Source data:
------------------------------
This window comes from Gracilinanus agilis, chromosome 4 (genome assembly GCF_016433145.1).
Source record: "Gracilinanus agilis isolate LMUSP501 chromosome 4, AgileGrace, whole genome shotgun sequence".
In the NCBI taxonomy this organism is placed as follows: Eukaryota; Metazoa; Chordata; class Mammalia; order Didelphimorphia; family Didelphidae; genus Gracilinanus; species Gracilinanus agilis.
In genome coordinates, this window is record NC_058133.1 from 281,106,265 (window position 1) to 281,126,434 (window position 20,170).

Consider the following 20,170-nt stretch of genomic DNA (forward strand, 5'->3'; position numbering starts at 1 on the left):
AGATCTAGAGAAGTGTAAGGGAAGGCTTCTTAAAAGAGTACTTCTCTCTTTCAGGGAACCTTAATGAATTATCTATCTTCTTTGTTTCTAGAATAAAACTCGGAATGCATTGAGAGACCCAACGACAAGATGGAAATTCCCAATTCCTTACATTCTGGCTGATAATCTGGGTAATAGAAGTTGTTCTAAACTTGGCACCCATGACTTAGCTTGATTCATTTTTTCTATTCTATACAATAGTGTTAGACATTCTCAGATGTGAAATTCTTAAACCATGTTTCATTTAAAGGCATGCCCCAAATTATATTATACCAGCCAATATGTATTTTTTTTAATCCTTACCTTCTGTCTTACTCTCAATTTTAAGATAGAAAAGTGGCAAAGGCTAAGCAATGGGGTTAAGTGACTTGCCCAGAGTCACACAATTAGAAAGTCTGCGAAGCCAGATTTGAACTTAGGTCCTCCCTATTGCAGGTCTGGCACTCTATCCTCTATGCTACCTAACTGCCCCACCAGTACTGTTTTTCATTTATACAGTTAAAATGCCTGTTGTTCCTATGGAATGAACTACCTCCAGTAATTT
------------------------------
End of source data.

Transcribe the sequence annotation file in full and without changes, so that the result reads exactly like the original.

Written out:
This window comes from Gracilinanus agilis, chromosome 4 (genome assembly GCF_016433145.1).
Source record: "Gracilinanus agilis isolate LMUSP501 chromosome 4, AgileGrace, whole genome shotgun sequence".
In the NCBI taxonomy this organism is placed as follows: Eukaryota; Metazoa; Chordata; class Mammalia; order Didelphimorphia; family Didelphidae; genus Gracilinanus; species Gracilinanus agilis.
In genome coordinates, this window is record NC_058133.1 from 281,106,265 (window position 1) to 281,126,434 (window position 20,170).

Consider the following 20,170-nt stretch of genomic DNA (forward strand, 5'->3'; position numbering starts at 1 on the left):
AGATCTAGAGAAGTGTAAGGGAAGGCTTCTTAAAAGAGTACTTCTCTCTTTCAGGGAACCTTAATGAATTATCTATCTTCTTTGTTTCTAGAATAAAACTCGGAATGCATTGAGAGACCCAACGACAAGATGGAAATTCCCAATTCCTTACATTCTGGCTGATAATCTGGGTAATAGAAGTTGTTCTAAACTTGGCACCCATGACTTAGCTTGATTCATTTTTTCTATTCTATACAATAGTGTTAGACATTCTCAGATGTGAAATTCTTAAACCATGTTTCATTTAAAGGCATGCCCCAAATTATATTATACCAGCCAATATGTATTTTTTTTAATCCTTACCTTCTGTCTTACTCTCAATTTTAAGATAGAAAAGTGGCAAAGGCTAAGCAATGGGGTTAAGTGACTTGCCCAGAGTCACACAATTAGAAAGTCTGCGAAGCCAGATTTGAACTTAGGTCCTCCCTATTGCAGGTCTGGCACTCTATCCTCTATGCTACCTAACTGCCCCACCAGTACTGTTTTTCATTTATACAGTTAAAATGCCTGTTGTTCCTATGGAATGAACTACCTCCAGTAATTT